Sunday 29th of May 2016 07:07:36 PM

CSS Style Guide

 

This Style Guide explains the markup and design requirements for web projects,

heightIE4 Y/Y IE5 Y/Y NN4 N/N Op3 Y/-

This is usedto set the height of an element. Height is most often applied toimages, but can be used on any block-level or replaced element,although support for such behavior is not widespread as of thiswriting. Negative length values are not permitted.

d to set the amount of whitespacebetween letters. A letter is defined as any displayed character,including numbers, symbols, and other font glyphs. Length values are along with various standards and best practices.

projects authored in valid XHTML 1.0 Transitional and styled with valid Cascading Style Sheets will be described here. See the XHTML and CSS sections below for details. Additional sections of this Style Guide, coming soon, will provide information on writing for the web, naming and filing your documents, and other useful topics and guidelines.

XHTML: Guidelines & Benefits

Library projects must be authored in structural XHTML 1.0 Transitional. Page authors should follow accessibility guidelines in compliance with U.S. Law, and so that our site’s content will be made available to the widest possible number of people, browsers, and Internet devices. In addition, all XHTML must validate.

XHTML Guidelines
The rules of XHTML as compared to HTML—an easy transition
What is XML?
A brief introduction to the foundation of XHTML
XHTML Benefits
Four key benefits of converting from HTML to XHTML
XHTML Authoring Tips & Tools
Simplifying the work process—includes tips on thinking structurally, and tools for hand-coders and Dreamweaver users
XHTML Accessibility Tips
Making sure your pages can be read by all visitors, browsers, and devices
XHTML Validation
Ensuring interoperability by avoiding errors and sticking to standards

CSS: Style Sheets & Tips

Library projects must use valid Cascading Style Sheets (CSS) to control typography, color, and other layout elements. Style Sheets must be linked in a way that accommodates the capabilities of new and old browsers.

CSS Guidelines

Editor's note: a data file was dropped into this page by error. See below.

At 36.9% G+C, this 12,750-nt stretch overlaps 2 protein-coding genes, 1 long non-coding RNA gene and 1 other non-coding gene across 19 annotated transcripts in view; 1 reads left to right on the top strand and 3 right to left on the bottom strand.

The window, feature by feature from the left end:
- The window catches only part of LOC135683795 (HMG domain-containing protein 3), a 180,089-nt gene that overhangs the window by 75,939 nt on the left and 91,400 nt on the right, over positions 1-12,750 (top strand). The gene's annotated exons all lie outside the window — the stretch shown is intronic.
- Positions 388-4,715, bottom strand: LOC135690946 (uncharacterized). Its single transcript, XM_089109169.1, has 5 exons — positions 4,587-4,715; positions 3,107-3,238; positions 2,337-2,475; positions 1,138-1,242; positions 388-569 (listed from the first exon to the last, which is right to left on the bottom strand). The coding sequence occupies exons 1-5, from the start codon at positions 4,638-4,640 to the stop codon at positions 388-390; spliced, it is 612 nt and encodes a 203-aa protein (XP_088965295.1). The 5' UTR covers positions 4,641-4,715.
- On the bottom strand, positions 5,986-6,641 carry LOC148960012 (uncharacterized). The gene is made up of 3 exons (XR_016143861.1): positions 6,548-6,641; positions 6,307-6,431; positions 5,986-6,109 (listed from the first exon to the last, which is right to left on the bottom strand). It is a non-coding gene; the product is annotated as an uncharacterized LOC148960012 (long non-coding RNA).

Tips on authoring and linking to Style Sheets
Steal These Style Sheets!
Style Sheets for your use in Library projects
CSS Validation
Ensuring that your Style Sheets are error-free (same as XHTML validation)

A number of valid Style Sheets have been provided for your use. If you wish to create your own Style Sheets, please discuss your requirements with the Branch Library’s Web Coordinator.

link popularity
XML parsers allow you to code faster by giving you a parser for your all your XML documents (with and without DTDs).

XML documents are easily committed to a persistence layer

XML documents may be stored in files or databases. When stored in files, XML documents are simply plain text files with tags (and possibly DTDs). It is very easy to save your XML documents to a text file and pass the text file around to other machines, platforms and programs (as long as they can understand the data). In the worst case scenario, XML documents (files) can be viewed in a text editor on just about any platform.

XML documents are also naturally committed to a database (relational or object) or any other kind of XML document store. There are commercial products available which allow you to save XML documents to an XML storage layer (which is not a database per se), like Datachannel's XStore and ODI's eXcelon. These XML store solutions are quite expensive ($10,000 to $20,000 range).

easy way to avoid this.

Sometimes,the values you're entering for margin get a little repetitive:

You don't have to keep typing in pairs of numbers like this, though. Instead of the preceding markup, try this:

These two values are enough to take the place of four. But how?

CSS defines a few steps to accommodate fewer than four values for

Figure 6-20

Figure 6-20. The results of a more sophisticated style sheet

This is but the tiniest beginning of what's possible, ofcourse. By all means, try some examples of your own!

6.1.4. Good Practices

want to use as the containing block for the absolutely positionedelement, and give it a position ofrelative with no offsets. Thus:

P.contain {position: relative;}

Consider the example in Figure 9-19. It shows twoparagraphs that contain identical text. However, the first paragraphcontains an inline boldface element, and the second an absolutelypositioned boldface element. In the second paragraph, the styles usedwould be something like what is shown here: IMG {vertical-align: 50%;} <P>The image in this paragraph <IMG SRC="test.gif" ALT="test image"> will be raised 9px.</P>

The inherited value of line-height is what causes the image to be raised nine pixels, instead of some other number. Without a value for line-height, it wouldn't be possible to perform percentage-value vertical alignments. The height of the image itself has no relevance when it comes to vertical alignment: the value of line-height is all that matters.